Advertisement
  1. Sports

Last year's Syracuse game marked turning point for USF, Quinton Flowers

USF's quarterback Quinton Flowers (9) keeps the ball as he rushes for a TD in the 4th qtr. during USF's game against Syracuse at Raymond James Stadium in Tampa Saturday 10/10/2015.
USF's quarterback Quinton Flowers (9) keeps the ball as he rushes for a TD in the 4th qtr. during USF's game against Syracuse at Raymond James Stadium in Tampa Saturday 10/10/2015.
Published Sep. 17, 2016

TAMPA — Orange-clad alumni will converge in upstate New York this weekend to reminisce, revel and root. For some, it's a once-a-year pilgrimage, occurring a tad earlier than normal.

But USF just might have the Syracuse faithful trumped. The Bulls will see the Syracuse homecoming and raise it an anniversary. Roughly a year ago at this time, the trajectory of the Willie Taggart era altered dramatically, from a southerly spiral to a surge.

The Bulls offense — Quinton Flowers and Co. — found its groove against Syracuse.

"Everything just turned around," Flowers said. "With the Syracuse game, us doing what we did last year, that was our turning point."

A Bulls team that entered the 2015 matchup on the brink of a meltdown (1-3 record) enters the 2016 rematch on a tear of historic dimensions. Counting that 45-24 rout of the burnt Orange, USF has won nine of its past 11.

The Bulls ultimately set 34 team or individual offensive records last year and find themselves in the most prolific scoring stretch (48.7 points per game in their past six) in program history. And Flowers? He has evolved from tentative offensive caretaker to reigning team MVP.

"Then to now, it's like a cater­pillar blossoming into a butterfly," senior receiver Rodney Adams said.

It all started with Syracuse. Or more specifically, several days before Syracuse. The story of Flowers' transformation nearly has taken on folklore status.

After edging senior Steven Bench for the starting job in the preseason, Flowers — a four-star recruit as a dual-threat extraordinaire at Miami Jackson High — couldn't seem to find his rhythm in USF's newfangled spread, zone-read offense.

His struggles were laid bare before a national TV audience in a 24-17 home loss to Memphis on a Friday night. Each of the Bulls' first nine possessions began with a run, and Flowers attempted only six downfield shots in the first three quarters. For the night, he ran only twice.

"I felt like last year, the beginning of the season, I was playing like a robot," Flowers said. "Just fundamentally sound instead of just going out and playing my game."

A few nights later, Taggart had the quarterbacks and running backs to his house. During dinner, tailback Darius Tice began breaking the ice and — to a degree — Flowers' chops.

"He mentioned, 'Hey Coach, Quinton's scared of you. For whatever reason, he's afraid of you, Coach. When you come around, he's just not the same person,' " Taggart recalled.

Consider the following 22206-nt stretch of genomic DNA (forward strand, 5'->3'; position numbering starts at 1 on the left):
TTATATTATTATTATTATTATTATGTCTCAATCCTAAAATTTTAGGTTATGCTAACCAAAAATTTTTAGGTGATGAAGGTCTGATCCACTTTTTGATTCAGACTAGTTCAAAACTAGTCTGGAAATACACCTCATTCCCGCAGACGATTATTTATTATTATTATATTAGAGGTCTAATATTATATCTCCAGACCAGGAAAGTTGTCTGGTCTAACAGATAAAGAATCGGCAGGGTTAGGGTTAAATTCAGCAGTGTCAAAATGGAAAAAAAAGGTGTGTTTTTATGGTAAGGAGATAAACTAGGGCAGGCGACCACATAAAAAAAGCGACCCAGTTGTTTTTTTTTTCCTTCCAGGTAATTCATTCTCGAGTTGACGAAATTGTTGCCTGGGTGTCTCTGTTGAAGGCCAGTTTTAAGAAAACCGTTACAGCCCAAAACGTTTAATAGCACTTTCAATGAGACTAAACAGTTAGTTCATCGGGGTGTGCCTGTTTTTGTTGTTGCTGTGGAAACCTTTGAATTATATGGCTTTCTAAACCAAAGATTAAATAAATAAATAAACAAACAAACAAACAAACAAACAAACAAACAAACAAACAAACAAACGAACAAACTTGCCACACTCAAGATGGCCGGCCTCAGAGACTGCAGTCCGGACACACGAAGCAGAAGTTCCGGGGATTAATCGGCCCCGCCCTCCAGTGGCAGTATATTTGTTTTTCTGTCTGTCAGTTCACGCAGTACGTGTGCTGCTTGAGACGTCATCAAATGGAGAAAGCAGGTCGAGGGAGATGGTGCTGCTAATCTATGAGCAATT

Flowers insists his reserved manner was borne more out of youth. "I was just a young guy just doing everything Coach tells you to do," he said this week. "I was just listening; whatever (Taggart) told me to do I'd just go out there and do it."

Tice, a Miami Northwestern alumnus who had played against Flowers in high school, wasn't done. Quickly, his shtick transitioned to sincerity.

"And he was like, 'We need Quinton to be like he was in high school,' " Taggart said.

" 'He made plays and he did all these things and made these gestures, we need him to be that guy.' And I can recall Tice telling Quinton, 'We need you to be the first one out of the locker room. … We need you to walk out in the middle of (Raymond James Stadium) and look around and then come back and tell everybody the coast is clear.' "

Taggart recalls Flowers being mostly unresponsive during Tice's monologue, aside from a smile. As the players were leaving, the coach took the quarterback aside.

"I held Quinton back and said, 'You know what, Tice and D'Ernest (Johnson) and those guys were joking with you and everything, but what they were really doing was screaming into you what they're looking for from you,' " Taggart said.

"'They want you to lead. They want you to go out and they've been waiting for a guy at quarterback to do that.' "

Flowers agreed, then uttered four words that changed the course of Bulls football lore: "Let me go, Coach."

Translation: Remove the offensive shackles and let me do my thing.

That Saturday against Syracuse, Flowers passed for a then-career-best 259 yards and two touchdowns and ran for 55 yards and a score. He set up USF's first touchdown with a 56-yard pass to Tyre McCants, then capped an end-around flea-flicker by finding Ryeshene Bronson at the goal line for a 42-yard score.

"I played against him, so I already knew like, 'This man, he's a beast,' " Tice said. "I knew once he got in his groove and they let him go and let him have a little more freedom, he was gonna do his thing."

Flowers led the 2015 team to a school-record 5,741 total yards and set USF single-season marks for touchdown passes (22) and total touchdowns (34). His 991 rushing yards were most in a season by a Bulls quarterback.

"I stopped playing like a robot and played my game," said Flowers, second in the American Athletic Conference in total offense (627 yards) after two games this season. "And from there, our standards just have been going up."

Syracuse was the launching point. Flowers remains in orbit — in another stratosphere altogether — entering the rematch.

"It just goes back," Flowers said, "to when Coach T gave me the go word."